How AI will impact Australian labor market | Artificial intelligence
Artificial intelligence (AI) is poised to have a drastic impact on the Australian labor market in industries such as agriculture, financial services, healthcare, and many more, according to recent analysis from Frost & Sullivan.
In a Friday press release, Frost & Sullivan research director Vijay R Rao said that the company predicts more than 40% of “high-routine and low-skilled tasks” will be automated by 2025-2030. However, this automation will lead to greater desire for jobs utilizing other skills, the release said.
Jobs that require creative talent and artisanal skill will be in higher demand. There will also be a growth of hybrid human/machine work environments as well, according to the release.
SEE: IT leader’s guide to the future of artificial intelligence (Tech Pro Research)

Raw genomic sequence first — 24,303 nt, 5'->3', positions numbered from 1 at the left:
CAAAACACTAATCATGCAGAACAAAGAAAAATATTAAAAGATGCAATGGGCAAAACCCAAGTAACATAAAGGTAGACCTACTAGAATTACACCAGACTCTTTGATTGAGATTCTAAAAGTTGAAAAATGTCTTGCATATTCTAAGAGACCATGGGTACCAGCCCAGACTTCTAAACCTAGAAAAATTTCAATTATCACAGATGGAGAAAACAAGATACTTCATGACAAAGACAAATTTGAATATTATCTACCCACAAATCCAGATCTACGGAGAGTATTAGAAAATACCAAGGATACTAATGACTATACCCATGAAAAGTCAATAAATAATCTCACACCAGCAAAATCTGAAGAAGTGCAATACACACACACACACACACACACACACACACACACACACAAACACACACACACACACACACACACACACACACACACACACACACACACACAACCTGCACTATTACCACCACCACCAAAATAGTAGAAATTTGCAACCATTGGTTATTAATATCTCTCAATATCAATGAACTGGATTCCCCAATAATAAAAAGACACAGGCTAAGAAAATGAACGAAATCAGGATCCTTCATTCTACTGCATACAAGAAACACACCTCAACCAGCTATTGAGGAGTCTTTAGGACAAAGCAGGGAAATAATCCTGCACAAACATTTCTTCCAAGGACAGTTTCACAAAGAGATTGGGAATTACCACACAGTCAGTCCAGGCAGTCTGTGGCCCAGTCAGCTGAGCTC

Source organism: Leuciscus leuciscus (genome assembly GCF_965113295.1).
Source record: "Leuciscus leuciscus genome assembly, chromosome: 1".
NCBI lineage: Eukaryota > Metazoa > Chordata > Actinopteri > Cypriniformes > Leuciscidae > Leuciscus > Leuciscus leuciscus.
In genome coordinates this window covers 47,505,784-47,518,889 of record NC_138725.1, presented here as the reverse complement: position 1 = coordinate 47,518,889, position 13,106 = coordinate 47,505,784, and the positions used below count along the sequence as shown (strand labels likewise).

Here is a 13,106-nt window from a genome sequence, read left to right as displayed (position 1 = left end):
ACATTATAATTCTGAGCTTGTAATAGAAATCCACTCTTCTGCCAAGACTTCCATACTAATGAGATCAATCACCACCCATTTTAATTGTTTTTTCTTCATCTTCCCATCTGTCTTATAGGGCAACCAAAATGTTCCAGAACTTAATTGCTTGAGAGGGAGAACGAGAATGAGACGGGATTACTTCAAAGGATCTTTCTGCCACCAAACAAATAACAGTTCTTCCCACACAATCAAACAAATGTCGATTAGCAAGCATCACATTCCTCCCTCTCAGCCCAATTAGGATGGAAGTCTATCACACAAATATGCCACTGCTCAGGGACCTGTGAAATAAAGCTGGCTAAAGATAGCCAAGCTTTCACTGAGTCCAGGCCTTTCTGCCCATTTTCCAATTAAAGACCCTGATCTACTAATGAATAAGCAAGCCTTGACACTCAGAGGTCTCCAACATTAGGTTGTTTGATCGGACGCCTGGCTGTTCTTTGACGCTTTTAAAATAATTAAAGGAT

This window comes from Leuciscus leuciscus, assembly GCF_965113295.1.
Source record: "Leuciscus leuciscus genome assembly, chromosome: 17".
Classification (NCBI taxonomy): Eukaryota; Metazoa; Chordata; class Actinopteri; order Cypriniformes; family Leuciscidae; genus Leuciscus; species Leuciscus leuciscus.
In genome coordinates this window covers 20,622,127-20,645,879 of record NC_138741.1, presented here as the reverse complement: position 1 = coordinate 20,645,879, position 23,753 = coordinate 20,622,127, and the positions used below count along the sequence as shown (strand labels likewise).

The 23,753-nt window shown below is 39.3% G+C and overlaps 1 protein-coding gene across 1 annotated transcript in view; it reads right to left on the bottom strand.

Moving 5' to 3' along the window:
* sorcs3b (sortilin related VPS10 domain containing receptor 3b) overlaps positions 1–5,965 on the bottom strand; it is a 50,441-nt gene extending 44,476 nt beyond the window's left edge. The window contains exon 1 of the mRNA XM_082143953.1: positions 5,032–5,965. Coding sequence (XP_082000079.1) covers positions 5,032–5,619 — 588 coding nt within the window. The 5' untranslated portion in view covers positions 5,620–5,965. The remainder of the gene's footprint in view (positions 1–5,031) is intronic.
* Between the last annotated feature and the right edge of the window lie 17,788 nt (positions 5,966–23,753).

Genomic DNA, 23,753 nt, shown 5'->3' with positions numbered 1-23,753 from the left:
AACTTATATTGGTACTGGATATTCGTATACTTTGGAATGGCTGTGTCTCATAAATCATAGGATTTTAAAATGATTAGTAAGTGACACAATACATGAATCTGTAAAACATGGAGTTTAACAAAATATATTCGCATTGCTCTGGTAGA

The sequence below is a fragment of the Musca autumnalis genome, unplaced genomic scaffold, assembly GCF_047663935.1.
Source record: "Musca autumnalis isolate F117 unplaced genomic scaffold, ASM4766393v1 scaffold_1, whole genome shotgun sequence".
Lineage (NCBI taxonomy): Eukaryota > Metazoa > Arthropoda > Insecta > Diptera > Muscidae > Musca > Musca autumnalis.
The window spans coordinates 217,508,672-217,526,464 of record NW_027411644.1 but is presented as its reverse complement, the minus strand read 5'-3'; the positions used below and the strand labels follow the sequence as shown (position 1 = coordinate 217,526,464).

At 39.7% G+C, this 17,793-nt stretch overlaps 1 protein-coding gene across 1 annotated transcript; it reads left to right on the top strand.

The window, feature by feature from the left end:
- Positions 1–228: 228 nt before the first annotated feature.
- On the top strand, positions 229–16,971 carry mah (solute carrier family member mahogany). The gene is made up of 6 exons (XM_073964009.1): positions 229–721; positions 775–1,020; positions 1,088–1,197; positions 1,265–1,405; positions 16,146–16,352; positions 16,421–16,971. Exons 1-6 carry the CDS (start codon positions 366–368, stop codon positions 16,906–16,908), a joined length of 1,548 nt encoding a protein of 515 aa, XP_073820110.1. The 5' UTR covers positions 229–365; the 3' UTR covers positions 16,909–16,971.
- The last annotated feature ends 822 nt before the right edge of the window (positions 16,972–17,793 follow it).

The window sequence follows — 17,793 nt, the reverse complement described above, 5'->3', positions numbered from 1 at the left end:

“Ultimately, AI implementation is set to complement human jobs, not eliminate them. By 2036, it is likely that physical jobs and routine jobs will only comprise 22% and 17% respectively, whereas a majority at 61% will be knowledge-based jobs,” Rao said in the release.
The release also pointed out four areas of growth opportunities for AI:
- Increased implementation of AI
- Investments in AI
- Development of key technologies
- Positive impact on job creation
The number four spot—job creation— will be supported by new roles including online chaperones, RC vehicle operators, and social media bullying experts, the release said. These are some areas where AI and related technologies will augment human workers and make them more efficient. Startup companies will also help grow AI in Australia.
“Several start-ups are expected to make significant contributions toward developing the AI market across diverse business sectors in the country,” Rao said in the release.
The big takeaways for tech leaders:
- 40% of high-routine and low-skilled tasks in Australia will be automated by 2025-2030. — Frost & Sullivan, 2018
- In the Australian labor market, the demand for hybrid human/machine work environments will grow due to AI’s use. — Frost & Sullivan, 2018